There is really nothing in Trifles that can be considered comedic. The entire play is a suspenseful drama about the effects and consequences of spousal abuse; only the men find humor in the women's apparently inconsequential focus on "trifles." The events and realizations in the play are anything but comedic, though, and it is hard to laugh along with the men when it is obvious that they are gaining humor from misogyny.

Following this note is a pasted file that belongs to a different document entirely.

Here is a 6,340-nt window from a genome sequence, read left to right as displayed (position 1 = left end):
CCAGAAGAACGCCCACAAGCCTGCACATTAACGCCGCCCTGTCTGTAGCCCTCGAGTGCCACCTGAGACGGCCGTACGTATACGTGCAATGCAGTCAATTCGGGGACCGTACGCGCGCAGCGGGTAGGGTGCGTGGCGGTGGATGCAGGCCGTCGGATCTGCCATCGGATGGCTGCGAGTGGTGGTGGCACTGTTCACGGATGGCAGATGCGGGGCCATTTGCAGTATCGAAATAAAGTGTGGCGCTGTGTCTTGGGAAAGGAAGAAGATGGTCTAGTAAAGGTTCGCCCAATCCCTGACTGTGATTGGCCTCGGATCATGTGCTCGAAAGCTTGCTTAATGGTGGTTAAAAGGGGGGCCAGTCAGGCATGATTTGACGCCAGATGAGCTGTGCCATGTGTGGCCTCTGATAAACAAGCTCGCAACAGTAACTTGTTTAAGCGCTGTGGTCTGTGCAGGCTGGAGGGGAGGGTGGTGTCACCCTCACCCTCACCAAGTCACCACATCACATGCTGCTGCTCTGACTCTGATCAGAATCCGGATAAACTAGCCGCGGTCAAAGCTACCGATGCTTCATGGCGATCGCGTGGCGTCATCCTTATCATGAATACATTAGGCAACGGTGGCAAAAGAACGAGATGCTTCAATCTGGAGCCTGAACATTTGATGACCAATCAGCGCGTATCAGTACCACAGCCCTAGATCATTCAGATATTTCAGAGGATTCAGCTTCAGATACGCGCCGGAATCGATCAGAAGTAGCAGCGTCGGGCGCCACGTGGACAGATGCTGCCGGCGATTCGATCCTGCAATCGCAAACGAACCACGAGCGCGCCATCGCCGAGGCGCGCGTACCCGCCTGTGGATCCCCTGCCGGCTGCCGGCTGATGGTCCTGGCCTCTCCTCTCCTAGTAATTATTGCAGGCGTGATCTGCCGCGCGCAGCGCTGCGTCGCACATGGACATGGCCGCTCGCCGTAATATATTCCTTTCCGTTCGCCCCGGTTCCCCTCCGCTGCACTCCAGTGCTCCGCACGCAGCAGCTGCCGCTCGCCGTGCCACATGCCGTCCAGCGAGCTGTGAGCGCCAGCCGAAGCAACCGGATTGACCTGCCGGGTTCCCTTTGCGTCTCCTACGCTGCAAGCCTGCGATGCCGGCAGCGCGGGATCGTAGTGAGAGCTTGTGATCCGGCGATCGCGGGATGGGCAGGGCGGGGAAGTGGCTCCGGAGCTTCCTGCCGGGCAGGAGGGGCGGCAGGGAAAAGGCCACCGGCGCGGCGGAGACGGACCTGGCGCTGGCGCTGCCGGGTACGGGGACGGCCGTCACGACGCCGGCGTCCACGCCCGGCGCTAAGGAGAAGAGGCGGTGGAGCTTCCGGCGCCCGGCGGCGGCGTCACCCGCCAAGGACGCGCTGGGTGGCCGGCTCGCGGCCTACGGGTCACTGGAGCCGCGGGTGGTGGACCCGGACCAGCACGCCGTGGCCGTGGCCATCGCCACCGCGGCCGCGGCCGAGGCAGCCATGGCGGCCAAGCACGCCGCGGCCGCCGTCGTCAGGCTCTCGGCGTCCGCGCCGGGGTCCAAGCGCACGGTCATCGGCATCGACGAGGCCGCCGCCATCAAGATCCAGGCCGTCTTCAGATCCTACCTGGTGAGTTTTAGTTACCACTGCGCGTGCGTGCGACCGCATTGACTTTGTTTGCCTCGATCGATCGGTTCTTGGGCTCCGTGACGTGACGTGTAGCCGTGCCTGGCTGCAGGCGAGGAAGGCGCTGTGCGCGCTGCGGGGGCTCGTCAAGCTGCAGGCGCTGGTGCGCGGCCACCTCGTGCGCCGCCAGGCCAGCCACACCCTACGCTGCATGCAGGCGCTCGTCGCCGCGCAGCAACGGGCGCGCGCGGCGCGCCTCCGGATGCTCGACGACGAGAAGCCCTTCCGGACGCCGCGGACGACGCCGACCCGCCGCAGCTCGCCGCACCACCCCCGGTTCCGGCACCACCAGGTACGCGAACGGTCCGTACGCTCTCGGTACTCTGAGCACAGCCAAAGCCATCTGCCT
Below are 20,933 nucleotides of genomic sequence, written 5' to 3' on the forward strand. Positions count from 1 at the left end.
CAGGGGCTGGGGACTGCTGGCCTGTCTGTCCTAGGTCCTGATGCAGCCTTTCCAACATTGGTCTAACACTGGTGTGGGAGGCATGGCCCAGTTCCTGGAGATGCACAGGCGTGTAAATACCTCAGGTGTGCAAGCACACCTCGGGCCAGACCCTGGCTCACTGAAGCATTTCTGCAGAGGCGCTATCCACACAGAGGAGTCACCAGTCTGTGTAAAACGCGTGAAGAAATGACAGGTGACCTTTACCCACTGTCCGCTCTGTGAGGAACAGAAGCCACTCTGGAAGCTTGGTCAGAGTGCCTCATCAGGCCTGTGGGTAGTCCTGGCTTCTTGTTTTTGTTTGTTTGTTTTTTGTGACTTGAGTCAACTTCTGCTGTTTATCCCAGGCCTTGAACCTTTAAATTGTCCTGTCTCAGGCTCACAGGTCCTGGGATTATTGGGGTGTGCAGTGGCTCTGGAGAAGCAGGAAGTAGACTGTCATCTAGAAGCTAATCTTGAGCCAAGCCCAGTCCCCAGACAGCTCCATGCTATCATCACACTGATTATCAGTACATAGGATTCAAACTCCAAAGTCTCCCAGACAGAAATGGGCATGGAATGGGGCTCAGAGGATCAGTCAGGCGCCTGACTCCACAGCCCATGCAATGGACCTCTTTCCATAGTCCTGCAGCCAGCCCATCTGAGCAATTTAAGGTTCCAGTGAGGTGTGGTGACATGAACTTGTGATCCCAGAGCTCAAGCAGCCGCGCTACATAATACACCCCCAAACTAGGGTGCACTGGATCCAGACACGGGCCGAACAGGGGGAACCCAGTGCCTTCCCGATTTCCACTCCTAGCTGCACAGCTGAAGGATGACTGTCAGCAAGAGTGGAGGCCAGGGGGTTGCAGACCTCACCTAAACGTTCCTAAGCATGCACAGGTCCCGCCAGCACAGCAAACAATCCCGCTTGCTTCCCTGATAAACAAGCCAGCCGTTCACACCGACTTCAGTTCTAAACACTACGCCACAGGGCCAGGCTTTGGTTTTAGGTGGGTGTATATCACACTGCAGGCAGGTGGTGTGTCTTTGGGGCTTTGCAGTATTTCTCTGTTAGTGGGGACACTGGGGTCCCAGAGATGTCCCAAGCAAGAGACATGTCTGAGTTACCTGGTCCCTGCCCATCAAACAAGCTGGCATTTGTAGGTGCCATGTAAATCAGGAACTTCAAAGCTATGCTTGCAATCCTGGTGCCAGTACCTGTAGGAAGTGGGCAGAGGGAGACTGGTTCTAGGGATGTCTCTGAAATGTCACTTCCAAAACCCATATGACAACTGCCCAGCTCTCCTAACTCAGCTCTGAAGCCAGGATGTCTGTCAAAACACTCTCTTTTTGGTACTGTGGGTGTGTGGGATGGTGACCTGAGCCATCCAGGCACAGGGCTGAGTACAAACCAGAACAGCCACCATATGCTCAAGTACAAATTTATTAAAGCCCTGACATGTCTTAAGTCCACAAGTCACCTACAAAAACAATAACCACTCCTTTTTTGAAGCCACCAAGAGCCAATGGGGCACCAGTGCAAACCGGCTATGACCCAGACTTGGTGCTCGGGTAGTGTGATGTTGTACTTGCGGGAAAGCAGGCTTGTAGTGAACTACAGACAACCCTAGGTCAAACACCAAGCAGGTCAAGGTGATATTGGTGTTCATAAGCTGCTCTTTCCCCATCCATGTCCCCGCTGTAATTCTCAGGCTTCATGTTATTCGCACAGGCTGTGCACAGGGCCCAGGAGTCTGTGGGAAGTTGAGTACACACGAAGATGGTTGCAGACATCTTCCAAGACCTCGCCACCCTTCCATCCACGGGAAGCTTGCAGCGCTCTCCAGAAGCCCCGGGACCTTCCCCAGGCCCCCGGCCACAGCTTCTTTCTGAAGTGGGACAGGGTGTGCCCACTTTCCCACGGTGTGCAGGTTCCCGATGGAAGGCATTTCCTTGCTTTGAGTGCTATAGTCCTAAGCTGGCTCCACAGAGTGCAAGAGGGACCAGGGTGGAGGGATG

However, the play can not really be deemed a tragedy either. The events that are revealed are come from the emotional abuse of Mr. Wright on his wife Minnie, and while that is itself tragic, her eventual response removes moves into revenge and actually resolves her emotional issues. The tragic events all occur long before the play itself; Minnie's creativity is stifled by her husband, and he emotionally abuses her to the point of killing her pet canary. Everything in the play itself is suspenseful, but not tragic; the outcome may be entirely unavoidable considering how badly Minnie was treated. The play therefore should not be classified as either comedy or tragedy, but instead suspense or straight drama (it could also be classified as a dramatic mystery).